An alternative perspective on South Africa’s public debt, 1962-1994
The history of public debt reflects the cumulative effect of fiscal decisions and real outcomes in the economy. In the South African case the published record on public debt distorts the historical perspective on the associated fiscal decisions. This note shows the impact of adjusting the South African public debt on an accrual basis to take account of two major obligations assumed in the first half of the 1990s, namely actuarial pension fund deficits and government debt of the apartheid homelands. The adjusted series is less volatile and rose less steeply between 1989 and 1996 than the official, cash based debt series. Failing to account for the evolution of these obligations exaggerates the impression of weak fiscal discipline in the early nineties and exemplary fiscal prudence in preceding decades.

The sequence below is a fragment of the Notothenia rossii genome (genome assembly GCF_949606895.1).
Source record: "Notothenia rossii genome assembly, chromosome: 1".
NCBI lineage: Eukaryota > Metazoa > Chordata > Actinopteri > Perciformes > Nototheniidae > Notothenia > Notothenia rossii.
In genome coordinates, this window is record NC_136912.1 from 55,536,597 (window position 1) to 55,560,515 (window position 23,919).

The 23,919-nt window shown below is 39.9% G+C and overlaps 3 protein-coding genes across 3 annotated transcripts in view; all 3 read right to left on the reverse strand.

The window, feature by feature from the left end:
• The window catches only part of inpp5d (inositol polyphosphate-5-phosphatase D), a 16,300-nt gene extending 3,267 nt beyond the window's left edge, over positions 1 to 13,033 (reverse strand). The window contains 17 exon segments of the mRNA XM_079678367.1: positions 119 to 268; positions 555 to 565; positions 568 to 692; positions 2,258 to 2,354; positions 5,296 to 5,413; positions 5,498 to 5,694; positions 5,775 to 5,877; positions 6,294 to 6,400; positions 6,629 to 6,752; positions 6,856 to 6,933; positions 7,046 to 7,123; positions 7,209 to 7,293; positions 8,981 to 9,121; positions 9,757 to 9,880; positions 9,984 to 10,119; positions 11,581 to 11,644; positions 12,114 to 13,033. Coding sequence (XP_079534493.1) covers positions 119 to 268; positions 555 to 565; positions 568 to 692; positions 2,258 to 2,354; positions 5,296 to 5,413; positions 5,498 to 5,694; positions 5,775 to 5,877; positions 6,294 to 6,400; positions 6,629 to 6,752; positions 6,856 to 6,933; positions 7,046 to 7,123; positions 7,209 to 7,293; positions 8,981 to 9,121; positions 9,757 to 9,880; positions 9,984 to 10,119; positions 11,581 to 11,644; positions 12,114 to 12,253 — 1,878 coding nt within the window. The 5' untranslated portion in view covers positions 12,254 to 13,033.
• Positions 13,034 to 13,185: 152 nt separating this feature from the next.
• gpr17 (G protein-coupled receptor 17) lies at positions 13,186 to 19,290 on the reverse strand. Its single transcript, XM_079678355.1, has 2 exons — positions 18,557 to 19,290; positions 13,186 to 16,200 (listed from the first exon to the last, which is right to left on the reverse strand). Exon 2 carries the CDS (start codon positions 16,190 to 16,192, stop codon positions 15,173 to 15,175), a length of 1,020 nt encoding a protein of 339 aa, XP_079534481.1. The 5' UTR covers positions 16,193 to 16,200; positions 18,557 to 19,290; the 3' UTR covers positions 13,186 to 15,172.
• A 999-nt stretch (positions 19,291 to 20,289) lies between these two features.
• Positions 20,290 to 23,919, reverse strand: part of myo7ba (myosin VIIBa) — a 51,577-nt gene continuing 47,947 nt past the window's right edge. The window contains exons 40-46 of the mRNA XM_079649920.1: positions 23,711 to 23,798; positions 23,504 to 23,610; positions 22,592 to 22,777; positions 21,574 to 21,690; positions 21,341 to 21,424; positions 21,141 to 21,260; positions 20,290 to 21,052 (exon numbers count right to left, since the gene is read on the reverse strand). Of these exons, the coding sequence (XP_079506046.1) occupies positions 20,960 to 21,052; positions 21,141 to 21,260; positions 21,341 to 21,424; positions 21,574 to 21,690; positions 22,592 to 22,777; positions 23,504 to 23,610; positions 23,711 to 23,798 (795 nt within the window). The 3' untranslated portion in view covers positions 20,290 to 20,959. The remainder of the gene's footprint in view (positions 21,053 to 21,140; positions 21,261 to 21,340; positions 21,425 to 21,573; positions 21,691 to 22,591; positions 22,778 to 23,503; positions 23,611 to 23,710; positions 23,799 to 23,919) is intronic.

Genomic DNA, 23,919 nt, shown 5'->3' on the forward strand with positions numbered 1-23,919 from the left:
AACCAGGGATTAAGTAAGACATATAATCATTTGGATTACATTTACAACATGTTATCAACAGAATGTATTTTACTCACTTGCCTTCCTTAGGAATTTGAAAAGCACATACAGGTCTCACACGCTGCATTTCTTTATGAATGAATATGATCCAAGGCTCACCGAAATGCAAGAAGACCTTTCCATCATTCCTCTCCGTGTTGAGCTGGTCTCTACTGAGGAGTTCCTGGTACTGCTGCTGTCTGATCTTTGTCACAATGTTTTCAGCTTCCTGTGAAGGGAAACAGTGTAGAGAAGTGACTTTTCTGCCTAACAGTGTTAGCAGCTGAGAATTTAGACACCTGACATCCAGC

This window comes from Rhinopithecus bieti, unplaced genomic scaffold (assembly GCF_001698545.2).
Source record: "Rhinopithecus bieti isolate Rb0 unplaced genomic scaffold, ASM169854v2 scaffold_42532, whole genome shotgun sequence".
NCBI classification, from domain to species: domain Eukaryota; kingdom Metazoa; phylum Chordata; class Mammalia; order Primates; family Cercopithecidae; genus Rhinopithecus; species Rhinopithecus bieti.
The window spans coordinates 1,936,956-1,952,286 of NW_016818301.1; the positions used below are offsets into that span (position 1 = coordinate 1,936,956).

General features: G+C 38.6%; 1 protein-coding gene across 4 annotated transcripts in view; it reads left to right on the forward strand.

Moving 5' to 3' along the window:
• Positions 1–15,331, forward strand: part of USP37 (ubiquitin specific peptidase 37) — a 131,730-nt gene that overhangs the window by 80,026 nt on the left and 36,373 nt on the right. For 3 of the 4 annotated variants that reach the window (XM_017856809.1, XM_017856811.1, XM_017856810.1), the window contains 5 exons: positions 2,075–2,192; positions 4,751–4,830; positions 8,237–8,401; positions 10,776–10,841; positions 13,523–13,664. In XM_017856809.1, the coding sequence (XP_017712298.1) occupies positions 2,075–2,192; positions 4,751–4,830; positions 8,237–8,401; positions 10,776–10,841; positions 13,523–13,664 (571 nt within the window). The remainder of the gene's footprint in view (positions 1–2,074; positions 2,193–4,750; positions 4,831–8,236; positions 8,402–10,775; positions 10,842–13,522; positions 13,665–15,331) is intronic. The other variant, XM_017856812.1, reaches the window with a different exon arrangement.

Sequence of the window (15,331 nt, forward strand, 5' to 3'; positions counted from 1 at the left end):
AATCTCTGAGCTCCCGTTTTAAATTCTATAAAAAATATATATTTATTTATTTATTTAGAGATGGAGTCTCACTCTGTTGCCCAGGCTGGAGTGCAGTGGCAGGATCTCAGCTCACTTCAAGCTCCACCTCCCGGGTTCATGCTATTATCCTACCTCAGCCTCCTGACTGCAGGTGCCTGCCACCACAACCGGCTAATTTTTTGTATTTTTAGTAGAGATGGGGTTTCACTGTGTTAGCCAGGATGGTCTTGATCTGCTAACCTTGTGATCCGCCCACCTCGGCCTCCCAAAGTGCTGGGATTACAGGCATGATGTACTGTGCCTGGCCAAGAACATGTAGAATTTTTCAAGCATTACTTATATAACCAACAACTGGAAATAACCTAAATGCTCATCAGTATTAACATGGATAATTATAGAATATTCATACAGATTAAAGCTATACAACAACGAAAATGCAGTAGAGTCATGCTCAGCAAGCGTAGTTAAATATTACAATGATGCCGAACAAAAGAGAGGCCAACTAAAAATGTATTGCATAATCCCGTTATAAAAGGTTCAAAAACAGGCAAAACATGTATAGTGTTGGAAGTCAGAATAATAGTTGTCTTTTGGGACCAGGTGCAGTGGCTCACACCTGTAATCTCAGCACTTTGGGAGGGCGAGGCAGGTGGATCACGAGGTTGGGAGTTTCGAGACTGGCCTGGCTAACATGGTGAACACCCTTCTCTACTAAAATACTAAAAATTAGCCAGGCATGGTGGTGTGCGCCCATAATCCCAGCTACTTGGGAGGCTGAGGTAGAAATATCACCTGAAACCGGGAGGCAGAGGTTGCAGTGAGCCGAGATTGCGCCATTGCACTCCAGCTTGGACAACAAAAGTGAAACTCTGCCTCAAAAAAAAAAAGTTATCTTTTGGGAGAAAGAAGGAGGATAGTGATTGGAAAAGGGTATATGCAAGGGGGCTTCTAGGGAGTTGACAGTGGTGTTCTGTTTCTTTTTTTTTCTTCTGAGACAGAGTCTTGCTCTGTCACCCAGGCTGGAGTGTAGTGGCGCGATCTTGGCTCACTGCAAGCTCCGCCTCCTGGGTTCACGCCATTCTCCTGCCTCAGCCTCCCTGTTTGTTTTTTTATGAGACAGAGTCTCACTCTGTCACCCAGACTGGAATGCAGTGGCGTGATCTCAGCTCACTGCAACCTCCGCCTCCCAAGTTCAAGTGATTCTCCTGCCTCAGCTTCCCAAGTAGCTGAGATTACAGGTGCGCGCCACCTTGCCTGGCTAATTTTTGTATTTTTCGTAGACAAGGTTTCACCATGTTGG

|Date of creation:||2010|
|Date of revision:||2010|
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- Tania Ajam & Janine Aron, 2007.
"Fiscal Renaissance in a Democratic South Africa,"
CSAE Working Paper Series
2007-10, Centre for the Study of African Economies, University of Oxford.
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